Explore Lewis and Clark’s Pacific Coast:

The United States began growing almost as soon as it became a country. Many of the original thirteen colonies ceded their expansive western frontiers to the federal government in the years following the American Revolution, and from these, along with land acquired from British Canada and the Louisiana Purchase, the government formed several territories. The territories organized their own legislatures and once they reached a sufficient population, they petitioned for statehood. After the thirteen original colonies, Vermont, Kentucky, Tennessee, and Ohio were admitted to the union by the end of Jefferson’s presidency in 1809.

Explore the Beginnings of Westward Expansion:

The inventor Robert Fulton designed the world’s first commercially viable steamboat, the Clermont, which embarked on its first trip up the Hudson River from New York to Albany in August 1807. Before long, steamboats became a vital mode of transportation throughout the United States. The Mississippi River got its first steamboat, the New Orleans (another Fulton ship), in 1811, and within two decades the river was host to hundreds of others. This innovation proved invaluable to the commercial and territorial expansion of the United States.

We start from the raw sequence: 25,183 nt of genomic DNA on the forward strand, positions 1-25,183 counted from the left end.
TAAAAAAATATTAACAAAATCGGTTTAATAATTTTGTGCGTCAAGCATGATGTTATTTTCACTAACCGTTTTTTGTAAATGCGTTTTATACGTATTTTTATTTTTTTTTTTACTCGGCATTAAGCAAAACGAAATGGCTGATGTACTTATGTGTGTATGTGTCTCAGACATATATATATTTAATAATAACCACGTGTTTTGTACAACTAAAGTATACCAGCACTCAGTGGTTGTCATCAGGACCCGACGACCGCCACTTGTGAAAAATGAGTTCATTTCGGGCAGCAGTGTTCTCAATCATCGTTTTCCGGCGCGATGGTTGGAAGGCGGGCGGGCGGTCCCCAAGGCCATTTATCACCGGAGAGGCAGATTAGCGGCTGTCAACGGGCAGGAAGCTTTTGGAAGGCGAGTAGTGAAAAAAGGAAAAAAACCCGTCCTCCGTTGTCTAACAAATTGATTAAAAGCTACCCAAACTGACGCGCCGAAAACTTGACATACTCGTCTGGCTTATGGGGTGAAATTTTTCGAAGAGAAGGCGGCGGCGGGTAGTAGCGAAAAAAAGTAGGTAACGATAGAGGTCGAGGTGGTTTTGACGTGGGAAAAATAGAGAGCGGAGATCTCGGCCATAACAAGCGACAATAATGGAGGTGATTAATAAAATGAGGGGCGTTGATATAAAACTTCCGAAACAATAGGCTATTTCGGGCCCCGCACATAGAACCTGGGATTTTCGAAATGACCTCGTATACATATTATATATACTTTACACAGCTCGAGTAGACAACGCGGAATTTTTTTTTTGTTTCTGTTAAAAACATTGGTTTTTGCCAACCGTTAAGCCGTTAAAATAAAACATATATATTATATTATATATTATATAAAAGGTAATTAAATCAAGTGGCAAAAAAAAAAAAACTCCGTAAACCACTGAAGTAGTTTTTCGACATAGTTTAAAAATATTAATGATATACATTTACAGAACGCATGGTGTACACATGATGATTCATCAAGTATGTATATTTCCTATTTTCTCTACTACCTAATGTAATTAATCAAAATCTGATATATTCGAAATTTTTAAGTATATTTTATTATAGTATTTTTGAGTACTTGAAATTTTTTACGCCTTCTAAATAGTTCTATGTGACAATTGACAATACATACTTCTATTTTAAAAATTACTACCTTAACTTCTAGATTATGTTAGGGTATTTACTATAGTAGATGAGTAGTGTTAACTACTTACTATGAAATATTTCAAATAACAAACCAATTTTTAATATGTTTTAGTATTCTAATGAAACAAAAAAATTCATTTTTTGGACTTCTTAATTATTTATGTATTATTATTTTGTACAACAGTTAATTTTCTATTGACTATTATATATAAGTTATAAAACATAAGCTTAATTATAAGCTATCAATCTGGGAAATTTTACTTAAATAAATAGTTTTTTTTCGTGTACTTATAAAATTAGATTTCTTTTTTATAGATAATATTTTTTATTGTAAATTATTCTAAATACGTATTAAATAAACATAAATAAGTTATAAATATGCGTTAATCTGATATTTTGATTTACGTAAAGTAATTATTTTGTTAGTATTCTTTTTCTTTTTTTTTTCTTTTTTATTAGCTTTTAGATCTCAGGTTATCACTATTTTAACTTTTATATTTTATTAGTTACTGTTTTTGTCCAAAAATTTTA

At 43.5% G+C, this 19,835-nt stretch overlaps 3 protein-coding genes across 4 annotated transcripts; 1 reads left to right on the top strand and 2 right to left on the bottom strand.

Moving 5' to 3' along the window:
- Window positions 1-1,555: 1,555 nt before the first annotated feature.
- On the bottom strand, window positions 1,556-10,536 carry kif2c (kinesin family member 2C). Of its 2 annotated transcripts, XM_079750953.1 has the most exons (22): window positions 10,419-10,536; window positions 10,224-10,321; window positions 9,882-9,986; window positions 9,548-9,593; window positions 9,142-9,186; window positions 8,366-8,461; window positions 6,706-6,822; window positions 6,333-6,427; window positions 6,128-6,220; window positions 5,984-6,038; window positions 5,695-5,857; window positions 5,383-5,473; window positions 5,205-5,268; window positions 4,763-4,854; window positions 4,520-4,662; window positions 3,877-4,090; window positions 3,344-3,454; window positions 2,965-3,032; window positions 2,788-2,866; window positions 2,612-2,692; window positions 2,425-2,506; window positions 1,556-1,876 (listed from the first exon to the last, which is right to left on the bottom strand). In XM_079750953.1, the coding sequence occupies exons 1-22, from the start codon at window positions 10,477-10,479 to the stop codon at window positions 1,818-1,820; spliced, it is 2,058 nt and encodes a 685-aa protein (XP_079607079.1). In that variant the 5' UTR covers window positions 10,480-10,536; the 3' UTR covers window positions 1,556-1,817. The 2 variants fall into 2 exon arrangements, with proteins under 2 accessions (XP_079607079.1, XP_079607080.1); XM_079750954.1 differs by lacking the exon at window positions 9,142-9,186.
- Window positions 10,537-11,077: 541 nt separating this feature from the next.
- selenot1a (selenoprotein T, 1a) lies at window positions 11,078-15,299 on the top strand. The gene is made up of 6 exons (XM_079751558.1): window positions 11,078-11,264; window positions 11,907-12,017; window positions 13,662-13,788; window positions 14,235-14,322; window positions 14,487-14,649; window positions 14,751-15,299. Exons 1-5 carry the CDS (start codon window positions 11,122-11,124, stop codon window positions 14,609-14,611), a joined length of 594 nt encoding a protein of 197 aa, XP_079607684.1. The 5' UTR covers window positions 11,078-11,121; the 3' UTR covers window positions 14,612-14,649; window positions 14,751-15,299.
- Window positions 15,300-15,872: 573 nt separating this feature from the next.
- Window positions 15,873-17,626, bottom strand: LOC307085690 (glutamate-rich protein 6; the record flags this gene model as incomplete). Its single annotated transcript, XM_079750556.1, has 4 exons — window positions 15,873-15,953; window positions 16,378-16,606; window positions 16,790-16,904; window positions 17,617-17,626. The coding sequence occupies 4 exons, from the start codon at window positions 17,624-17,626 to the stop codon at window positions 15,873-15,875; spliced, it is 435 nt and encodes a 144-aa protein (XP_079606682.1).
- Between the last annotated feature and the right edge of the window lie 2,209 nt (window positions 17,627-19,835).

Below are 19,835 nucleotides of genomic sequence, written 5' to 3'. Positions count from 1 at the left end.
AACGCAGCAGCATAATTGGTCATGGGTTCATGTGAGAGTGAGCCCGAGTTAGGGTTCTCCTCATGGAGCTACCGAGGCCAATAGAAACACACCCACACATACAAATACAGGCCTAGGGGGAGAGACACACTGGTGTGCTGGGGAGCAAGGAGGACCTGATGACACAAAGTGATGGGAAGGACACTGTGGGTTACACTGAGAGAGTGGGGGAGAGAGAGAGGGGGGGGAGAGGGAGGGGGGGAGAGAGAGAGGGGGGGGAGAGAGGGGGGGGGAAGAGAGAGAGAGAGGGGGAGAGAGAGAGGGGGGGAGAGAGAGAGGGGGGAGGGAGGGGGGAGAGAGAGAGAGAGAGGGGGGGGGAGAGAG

Explore the History of the Steamboat:

  • The Hudson River Maritime Museum: Learn about the Clermont, Robert Fulton’s first steamboat in Kingston, New York. Visit www.hrmm.org/ for more information.
  • The Mississippi River Museum at Mud Island: Learn about the history of the Mississippi River and board replica steamboats in Memphis, Tennessee. Visit www.mudisland.com for more information.

In the decades following the Louisiana Purchase, millions of Americans moved west to start new lives for themselves and their families in territories stretching all the way to the Pacific Ocean. Many settlers travelled in caravans called wagon trains, most famously on the Oregon Trail over a route similar to the one Lewis and Clark had pioneered. America’s expansion did not come without costs, however. With each new territory, Americans confronted the contentious question of whether slavery would be allowed. Moreover, as settlers migrated west they displaced many native people who were there before they arrived. Eventually, relations between the settlers and the Native Americans deteriorated to the point that the U.S. government relocated many tribes into designated areas known as reservations. Our country still struggles with the consequences of these actions today. There is no doubt, however, that the courage of the early pioneers eventually helped extend the freedoms guaranteed in our Constitution, to everyone from coast to coast.

Explore the Legacy of Westward Expansion:

  • The National Frontier Trails Museum: Learn about the Oregon, Santa Fe, and California Trails, which originated in Independence, Missouri. Visit www.ci.independence.mo.us/NFTM/ for more information.
  • National Museum of the American Indian: Learn about the history of Native Americans at this inspiring museum on the National Mall in Washington, D.C. Visit www.nmai.si.edu/home for more information.